Poetry Porch: Poetics


Blue Front by Martha Collins. Graywolf, 2006. $14.00 ISBN 155597449 (paper).

Reviewed by Joyce Wilson

Martha Collins has written a book length poem titled Blue Front that addresses the lynching of a black man in Cairo, Illinois, 1909, an incident witnessed by her father when he was five years old. On the surface, the poem succeeds as a narrative, using the elements of suspense, character, setting, and time, to present them as a story with the sense of a beginning, middle, and an end. Also, in a novelistic sense, the sequence of poems reaches far beyond the telling of the crime to the climate of the times and its relation to our time. In addition, Collins relies primarily on the tradition of lyric poetry for focus, to explore what happened, to ask what it meant to her father, and to determine what it meant to her.

       This collage poem gathers a great variety of factual material—newspaper accounts, biographical profiles, a comparison of dates, profiles of cities, a census report, material from interviews, statements from postcards sold as souvenirs. The sources are quoted directly, partially, repeated out of order and in parallel, and juxtaposed against more recognizable poetic traditions, such as first person expressions, meditations on the multiple meanings of a single word, imagery, and metaphor. This variety creates the impression that only a broad unschematic amalgamation of forms will adequately convey the topic in all its complexity.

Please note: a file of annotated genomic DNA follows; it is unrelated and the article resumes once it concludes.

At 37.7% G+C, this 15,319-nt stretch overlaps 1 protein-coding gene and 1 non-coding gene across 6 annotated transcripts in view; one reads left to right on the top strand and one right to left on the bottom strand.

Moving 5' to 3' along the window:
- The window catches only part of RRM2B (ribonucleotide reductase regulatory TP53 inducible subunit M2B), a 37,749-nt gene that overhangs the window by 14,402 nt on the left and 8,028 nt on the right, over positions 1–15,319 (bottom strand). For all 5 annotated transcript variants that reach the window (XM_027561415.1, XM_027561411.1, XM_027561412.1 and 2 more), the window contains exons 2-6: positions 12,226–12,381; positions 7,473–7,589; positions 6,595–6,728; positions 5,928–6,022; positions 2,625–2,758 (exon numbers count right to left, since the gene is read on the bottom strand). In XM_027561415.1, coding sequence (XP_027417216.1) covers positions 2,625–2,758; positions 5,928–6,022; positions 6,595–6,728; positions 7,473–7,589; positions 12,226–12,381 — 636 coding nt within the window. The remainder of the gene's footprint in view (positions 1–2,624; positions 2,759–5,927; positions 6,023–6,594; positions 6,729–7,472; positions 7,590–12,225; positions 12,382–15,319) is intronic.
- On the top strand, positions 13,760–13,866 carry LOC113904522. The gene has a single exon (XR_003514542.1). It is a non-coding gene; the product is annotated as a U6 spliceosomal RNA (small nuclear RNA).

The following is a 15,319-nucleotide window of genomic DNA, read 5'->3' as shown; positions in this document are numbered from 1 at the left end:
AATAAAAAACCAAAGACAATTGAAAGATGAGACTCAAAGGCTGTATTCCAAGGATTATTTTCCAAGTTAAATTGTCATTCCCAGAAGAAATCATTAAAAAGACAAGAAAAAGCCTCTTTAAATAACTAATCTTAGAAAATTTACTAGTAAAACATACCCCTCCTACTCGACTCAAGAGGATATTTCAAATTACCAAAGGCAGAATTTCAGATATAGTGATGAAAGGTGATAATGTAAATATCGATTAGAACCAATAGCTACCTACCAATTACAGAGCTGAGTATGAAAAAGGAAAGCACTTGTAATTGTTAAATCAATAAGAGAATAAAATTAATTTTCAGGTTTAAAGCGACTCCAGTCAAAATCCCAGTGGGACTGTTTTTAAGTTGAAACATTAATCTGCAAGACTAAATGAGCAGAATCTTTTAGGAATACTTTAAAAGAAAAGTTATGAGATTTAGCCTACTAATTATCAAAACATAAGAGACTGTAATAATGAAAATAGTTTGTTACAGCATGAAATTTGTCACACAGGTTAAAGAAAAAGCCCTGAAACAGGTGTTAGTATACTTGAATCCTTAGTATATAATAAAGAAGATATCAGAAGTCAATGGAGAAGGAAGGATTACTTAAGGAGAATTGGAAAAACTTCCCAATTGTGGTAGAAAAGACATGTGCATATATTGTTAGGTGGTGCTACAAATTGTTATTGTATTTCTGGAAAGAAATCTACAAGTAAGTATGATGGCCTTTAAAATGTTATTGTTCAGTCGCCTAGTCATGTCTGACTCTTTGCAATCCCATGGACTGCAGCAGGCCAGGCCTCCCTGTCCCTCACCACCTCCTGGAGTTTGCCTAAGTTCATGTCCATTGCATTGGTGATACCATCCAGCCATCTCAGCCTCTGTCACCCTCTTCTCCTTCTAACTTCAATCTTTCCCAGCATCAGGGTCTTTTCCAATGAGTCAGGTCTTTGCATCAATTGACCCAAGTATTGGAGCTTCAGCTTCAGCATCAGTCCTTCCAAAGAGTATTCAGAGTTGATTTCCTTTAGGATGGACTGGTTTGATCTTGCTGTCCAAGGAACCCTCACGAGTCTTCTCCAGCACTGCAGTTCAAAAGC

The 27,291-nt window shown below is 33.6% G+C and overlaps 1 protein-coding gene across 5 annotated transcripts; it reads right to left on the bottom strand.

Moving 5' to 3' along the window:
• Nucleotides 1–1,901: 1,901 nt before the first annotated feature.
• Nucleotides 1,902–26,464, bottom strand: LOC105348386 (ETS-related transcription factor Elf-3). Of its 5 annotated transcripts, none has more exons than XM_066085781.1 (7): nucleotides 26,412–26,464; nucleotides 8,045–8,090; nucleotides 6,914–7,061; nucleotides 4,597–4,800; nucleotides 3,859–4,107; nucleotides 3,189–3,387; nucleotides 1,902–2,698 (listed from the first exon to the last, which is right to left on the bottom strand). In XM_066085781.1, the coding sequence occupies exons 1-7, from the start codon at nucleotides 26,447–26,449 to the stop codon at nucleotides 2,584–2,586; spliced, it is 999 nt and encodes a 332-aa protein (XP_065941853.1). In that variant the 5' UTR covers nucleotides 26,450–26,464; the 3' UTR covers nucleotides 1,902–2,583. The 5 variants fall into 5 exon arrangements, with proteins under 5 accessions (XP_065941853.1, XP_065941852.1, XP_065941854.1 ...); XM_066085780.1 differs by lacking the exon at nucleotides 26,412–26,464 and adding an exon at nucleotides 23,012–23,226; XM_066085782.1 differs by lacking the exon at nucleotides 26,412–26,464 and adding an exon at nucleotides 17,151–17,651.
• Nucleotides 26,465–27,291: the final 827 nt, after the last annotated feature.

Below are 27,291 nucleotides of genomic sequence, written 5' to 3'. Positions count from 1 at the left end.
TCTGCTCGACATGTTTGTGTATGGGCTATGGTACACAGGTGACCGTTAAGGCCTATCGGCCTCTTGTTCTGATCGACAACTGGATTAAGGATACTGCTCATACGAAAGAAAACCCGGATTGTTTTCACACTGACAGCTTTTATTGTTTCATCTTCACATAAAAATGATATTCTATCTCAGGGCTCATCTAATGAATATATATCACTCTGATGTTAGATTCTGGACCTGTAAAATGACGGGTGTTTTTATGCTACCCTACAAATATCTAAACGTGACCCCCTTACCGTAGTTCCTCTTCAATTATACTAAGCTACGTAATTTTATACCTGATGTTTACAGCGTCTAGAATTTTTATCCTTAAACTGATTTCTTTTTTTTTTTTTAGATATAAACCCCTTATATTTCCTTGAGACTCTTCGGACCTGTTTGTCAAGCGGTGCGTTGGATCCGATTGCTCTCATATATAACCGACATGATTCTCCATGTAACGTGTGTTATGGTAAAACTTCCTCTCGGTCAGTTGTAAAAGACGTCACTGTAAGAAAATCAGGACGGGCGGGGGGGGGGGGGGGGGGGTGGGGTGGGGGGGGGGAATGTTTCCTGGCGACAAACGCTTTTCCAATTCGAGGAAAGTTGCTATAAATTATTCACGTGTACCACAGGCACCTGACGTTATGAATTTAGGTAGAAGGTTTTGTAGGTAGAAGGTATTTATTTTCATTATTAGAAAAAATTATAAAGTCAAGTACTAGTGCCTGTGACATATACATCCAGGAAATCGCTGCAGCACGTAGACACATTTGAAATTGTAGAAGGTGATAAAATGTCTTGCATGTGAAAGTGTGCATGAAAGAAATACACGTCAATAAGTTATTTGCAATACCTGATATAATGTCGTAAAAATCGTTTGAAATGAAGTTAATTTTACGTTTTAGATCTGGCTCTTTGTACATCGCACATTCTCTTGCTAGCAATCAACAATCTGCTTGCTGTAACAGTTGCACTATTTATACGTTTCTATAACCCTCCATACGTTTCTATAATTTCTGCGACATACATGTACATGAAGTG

Why write a poem exploring such a horrific chapter in our nation’s history that was experienced by a child too young to understand what he witnessed? Why not write a biography of her father and the times in which he lived? Or why not write about the life of the man who was wrongfully murdered? The reliability of sources the first problem. Collins’s father never discussed the incident with her. The newspaper reports are conflicting. To cope, Collins replicates the sense of disorder in stanzas that follow no particular set order but take on many different shapes—couplets, tercets, quatrains, cinquains, paragraphs, lists—depending on the topic. The tone is rushed and impatient and conveys the emotional urgency of the author’s search. We are introduced to Collins’s father in the following set of free verse couplets.